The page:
Collectively, within the Coast and Geodetic Survey the interlocking activities required to acquire data for producing nautical charts has been termed "hydrographic surveying". Those who conduct hydrographic surveys are hydrographers. Historically the hydrographer has had to be familiar with the disciplines of geodesy, oceanography, marine geology, cartography, navigation, and seamanship; for much of this century knowledge of the added disciplines of electronics and computer science has become increasingly necessary. Nautical charting work is a team effort that requires dedicated personnel who are willing to work together from the smallest boat and shore parties, through ships'crews, to the whole organization including chart compilers, cartographers, and press operators. This is necessary to maintain the standards of accuracy required for successful charting as recording of data, calibration of instruments, and final plotting of values must all be done with the utmost care and skill.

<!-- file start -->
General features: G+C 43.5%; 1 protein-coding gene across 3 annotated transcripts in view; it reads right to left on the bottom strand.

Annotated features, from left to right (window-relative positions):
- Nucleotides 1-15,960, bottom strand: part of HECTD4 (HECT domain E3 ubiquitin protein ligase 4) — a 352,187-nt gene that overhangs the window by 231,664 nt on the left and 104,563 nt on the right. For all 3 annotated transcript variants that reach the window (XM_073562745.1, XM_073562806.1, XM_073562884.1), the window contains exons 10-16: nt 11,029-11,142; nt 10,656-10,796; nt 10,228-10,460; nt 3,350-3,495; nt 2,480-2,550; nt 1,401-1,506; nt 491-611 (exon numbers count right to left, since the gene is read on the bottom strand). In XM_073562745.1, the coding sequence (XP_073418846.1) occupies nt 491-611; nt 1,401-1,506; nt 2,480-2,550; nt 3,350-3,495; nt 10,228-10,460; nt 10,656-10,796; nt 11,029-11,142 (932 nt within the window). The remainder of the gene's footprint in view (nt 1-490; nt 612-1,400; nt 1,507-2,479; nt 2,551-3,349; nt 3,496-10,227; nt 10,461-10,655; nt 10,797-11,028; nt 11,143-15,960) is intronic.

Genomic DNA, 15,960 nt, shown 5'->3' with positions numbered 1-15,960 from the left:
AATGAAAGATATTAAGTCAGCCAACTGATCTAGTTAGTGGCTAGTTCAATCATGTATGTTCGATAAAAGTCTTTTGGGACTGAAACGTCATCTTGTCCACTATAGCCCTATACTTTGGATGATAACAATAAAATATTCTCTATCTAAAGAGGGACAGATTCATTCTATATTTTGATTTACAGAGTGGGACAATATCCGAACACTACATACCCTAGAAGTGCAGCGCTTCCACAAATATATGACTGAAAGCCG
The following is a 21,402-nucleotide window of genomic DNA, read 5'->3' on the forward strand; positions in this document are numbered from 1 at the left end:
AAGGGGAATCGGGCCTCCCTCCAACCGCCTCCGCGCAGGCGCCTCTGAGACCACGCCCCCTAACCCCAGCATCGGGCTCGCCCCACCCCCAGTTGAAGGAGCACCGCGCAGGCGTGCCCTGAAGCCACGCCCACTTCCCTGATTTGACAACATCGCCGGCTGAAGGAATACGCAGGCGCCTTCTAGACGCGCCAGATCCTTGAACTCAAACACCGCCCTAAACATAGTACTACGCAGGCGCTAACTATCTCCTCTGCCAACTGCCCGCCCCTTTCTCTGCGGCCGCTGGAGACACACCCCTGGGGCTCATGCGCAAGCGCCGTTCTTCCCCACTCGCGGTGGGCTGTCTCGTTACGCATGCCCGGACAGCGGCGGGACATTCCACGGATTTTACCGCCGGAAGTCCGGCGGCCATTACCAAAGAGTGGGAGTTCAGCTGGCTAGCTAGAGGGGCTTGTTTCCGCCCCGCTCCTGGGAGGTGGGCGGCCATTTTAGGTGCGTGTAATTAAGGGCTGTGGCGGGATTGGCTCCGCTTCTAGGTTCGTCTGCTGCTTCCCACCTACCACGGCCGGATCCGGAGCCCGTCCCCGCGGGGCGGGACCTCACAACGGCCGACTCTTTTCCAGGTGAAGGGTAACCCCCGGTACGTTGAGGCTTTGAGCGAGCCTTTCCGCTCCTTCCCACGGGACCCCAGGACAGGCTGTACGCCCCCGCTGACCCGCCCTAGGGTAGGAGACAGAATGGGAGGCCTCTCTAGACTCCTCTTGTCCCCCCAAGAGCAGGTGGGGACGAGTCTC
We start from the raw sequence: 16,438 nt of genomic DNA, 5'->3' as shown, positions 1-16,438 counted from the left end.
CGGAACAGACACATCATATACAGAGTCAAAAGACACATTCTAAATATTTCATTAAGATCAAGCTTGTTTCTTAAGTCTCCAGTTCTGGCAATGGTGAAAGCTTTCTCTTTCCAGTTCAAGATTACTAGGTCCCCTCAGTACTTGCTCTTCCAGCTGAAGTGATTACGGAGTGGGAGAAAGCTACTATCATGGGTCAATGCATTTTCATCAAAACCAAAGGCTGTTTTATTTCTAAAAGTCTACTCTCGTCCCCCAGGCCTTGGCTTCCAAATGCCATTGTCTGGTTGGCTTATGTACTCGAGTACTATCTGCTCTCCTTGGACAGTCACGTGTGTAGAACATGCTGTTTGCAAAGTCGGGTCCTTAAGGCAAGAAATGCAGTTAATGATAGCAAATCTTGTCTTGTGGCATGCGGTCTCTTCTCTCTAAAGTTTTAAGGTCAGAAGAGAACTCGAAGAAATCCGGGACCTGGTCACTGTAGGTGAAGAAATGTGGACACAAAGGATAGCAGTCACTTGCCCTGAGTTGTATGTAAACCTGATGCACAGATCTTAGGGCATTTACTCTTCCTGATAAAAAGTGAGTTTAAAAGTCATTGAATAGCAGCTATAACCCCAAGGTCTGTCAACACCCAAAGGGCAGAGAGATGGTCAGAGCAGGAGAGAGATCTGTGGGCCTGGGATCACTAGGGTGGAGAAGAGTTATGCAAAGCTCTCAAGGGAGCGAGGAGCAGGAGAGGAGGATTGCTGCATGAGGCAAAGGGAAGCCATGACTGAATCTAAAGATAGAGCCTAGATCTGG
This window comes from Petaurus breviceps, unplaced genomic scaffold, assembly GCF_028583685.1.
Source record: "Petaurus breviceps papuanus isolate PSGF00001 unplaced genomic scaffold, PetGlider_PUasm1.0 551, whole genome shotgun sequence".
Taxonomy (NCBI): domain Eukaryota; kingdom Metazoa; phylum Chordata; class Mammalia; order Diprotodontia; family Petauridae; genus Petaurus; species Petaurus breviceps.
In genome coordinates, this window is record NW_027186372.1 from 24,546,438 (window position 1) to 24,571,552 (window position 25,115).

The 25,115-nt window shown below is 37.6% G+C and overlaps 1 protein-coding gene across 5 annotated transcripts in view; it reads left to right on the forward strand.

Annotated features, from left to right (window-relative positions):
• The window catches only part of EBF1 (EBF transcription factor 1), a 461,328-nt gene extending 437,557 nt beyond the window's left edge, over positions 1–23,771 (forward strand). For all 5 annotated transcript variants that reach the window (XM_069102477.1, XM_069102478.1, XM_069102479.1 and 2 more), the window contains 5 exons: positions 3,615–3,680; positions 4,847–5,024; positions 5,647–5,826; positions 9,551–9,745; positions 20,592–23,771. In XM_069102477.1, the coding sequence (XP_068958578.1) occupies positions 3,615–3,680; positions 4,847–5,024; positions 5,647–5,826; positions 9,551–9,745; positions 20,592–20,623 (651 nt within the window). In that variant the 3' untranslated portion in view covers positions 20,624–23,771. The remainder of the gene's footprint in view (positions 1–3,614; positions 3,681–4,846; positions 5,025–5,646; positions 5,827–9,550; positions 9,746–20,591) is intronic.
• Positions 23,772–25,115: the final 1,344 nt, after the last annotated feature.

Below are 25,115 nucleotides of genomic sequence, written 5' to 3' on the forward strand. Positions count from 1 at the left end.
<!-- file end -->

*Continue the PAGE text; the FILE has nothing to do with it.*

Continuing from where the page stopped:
Since the very first days of the Coast Survey under Ferdinand Hassler, the sense that every individual number or feature on a chart is of great importance has been a hallmark of the organization. This organizational value has carried through to today and has served the commerce and defense of our Nation. Hundreds of billions of tons of cargo and millions of passengers have been safely transported on ships navigating with Coast and Geodetic Survey charts. Thousands of transits have been safely made by United States Navy ships, Coast Guard ships, and Army transports while using Coast and Geodetic Survey charts.